Knowing I could safely assume I was at least a couple of minutes behind the lead women I figured I would just concentrate on catching up and adding distance to them on the bike. TYR swim skin off, a quick rub down of sunscreen and I was off and running through T1 to my Speed Concept. I was pretty lucky on my rack assignment this time, my bike was almost exactly half way through T1 and only a couple of bikes from the inside lane. I practically ripped my ultra light Speed Concept off the rack with anticipation and made my way up the switchback path up the hill to the mount line. I’m not one of those athletes that stops to throw my leg over and then push off to go, I’m like a gunfighter trying to jump on a horse at full gallop. No time to kiss the maiden or smell the roses here, I have rubber to burn on those tires. I had a pretty good head of steam going as I jumped on my bike and put both feet on top of my shoes and start to pedal. There will be time to put my feet in the shoes after I’m moving. I have done this type of mount dozens of times during training and other races but this one was going to be different than any other and throw something I could never prepare for. As I pedaled, I didn’t even get a full revolution before my chain completely seized up and almost caused me to endo my bike. It almost felt like someone had stuck a stick in my spokes as it caused me to lurch forward. I was now in a free-spin and  looked down to see that my chain was hanging. I thought I had simply thrown my chain but as I came to a stop I almost broke into tears when I saw what had happened. As I pedaled and broke the rubber bands that held my shoes in place and kept them from flopping around as I left T1, one of the rubber bands broke and shot back into my rear derailer and then proceeded to entangle itself amongst my SRAM Red components. My mind immediately began to go a million miles an hour trying to figure out how to remedy this situation. I immediately attempted to pry the pieces of rubber band out of my chain with my fingers till I bloodied them trying to get the rubber band free, which proved much more difficult than I make it sound. 5 minutes later, according to my Garmin but I swear it seemed like an eternity, my chain and derailer was free of rubber band parts. A nice gal asked if would like some wetwipes or needed to use her phone. Huh? I'm racing here! Like I have time to clean up or call ahead of carry out, I'm racing here. I let out a sigh of relief and took my first breath…until I jumped back on and tried shifting gears. The bike techs at McGhie’s Bike & Boards in Las Vegas had meticulously dialed in my shifting when reassembling my Speed Concept after the plane ride but now it was jumping around like my kids on Mt. Dew. I hammered through my gears trying to find one that worked which wasn't many. As I started my climb out of Lake Las Vegas I saw Jeremy & the kids; the kids screaming and cheering, Jeremy with a look of bewilderment, like “What took so long?” They were on the road directly across from the swim exit and I knew he had calculated about 3 minutes from swim exit through T1 but now I was pushing almost 9 minutes. Trying to act calm and not break down in tears of disappointment, I told him that my derailer was messed up as I raced by. In reality it was more than messed it, it was completely jacked! I had 56 miles to go and I was only able to find 6 gears to do it in. Nothing like handicapping myself at the start. I began to think about calling it a day. How could I do the nearly 2,600 feet of elevation change in 6 gears? My hopes of an overall amateur win were now a distant dream and I knew I was now mentally defeated. I had never quit a race in my nearly 10 years of racing Tri’s or road racing and the only DNF’s that blemish my race stats today were because race course medics pulled me due to health reasons. I then thought of the PC racers that were on the course missing legs and arms that live every day with handicaps and it doesn’t slow them down. I was physically capable and my bike was still working, for now, so I was going to put it all on the line and see what I could do.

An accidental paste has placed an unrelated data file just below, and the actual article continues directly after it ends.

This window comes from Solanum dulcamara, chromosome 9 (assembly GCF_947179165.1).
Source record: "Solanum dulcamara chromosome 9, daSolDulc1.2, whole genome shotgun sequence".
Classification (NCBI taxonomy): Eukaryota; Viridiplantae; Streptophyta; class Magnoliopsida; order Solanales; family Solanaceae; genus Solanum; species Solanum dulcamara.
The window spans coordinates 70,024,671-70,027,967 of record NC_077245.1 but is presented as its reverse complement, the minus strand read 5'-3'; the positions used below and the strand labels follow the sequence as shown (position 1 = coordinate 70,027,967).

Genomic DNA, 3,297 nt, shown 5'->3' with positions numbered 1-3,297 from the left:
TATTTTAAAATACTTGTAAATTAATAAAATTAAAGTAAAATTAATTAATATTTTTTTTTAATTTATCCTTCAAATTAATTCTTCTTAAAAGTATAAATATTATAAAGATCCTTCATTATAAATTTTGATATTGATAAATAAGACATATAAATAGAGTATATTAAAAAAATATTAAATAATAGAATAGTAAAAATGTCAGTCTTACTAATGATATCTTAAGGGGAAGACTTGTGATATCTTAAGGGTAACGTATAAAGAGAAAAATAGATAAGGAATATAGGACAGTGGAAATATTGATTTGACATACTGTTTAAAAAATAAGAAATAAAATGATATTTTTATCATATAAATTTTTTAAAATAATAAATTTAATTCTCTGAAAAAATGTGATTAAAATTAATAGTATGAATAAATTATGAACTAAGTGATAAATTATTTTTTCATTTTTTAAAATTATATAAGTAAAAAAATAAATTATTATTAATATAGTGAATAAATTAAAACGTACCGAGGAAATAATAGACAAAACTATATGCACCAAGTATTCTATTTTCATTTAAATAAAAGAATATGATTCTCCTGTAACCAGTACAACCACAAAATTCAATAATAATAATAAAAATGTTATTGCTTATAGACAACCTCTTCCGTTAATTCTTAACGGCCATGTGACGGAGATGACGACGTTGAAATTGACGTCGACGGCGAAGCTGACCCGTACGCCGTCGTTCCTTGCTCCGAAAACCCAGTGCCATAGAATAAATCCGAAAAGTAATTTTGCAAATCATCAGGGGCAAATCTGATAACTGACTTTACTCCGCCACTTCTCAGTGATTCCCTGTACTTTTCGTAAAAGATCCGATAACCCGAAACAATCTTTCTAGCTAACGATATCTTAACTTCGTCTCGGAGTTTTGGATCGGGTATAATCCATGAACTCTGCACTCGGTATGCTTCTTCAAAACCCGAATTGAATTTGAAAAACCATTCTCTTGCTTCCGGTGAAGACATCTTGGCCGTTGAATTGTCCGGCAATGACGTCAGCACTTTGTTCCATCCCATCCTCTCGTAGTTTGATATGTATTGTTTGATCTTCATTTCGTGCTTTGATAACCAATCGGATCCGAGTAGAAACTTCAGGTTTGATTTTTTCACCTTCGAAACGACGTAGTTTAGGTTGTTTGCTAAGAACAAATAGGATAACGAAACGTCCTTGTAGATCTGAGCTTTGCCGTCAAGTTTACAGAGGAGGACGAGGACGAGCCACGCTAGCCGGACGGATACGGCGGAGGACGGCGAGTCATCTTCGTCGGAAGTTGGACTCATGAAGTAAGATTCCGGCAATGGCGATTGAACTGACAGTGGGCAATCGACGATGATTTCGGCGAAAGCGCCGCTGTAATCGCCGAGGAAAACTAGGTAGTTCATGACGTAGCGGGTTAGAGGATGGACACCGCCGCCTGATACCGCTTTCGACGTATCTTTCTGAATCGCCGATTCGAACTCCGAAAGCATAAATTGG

56 miles and 2:51:30 later I grinded it out on the uphills and free-spun the downhills but I can hold my head high and say I did it on my own, with only 6 gears. I didn’t jump behind anyone to draft on the downhills as men were blazing past me [yes I saw you ladies as you passed me] and I didn’t try to form a pace line [yes I saw you too pro men] to improve on my situation. All-in-all I came in only about 20 minutes behind my goal time and improved my standing in my AG by 12 places. As I came into T2 I knew I had a lot of work ahead of me if there was any chance of even making an AG podium.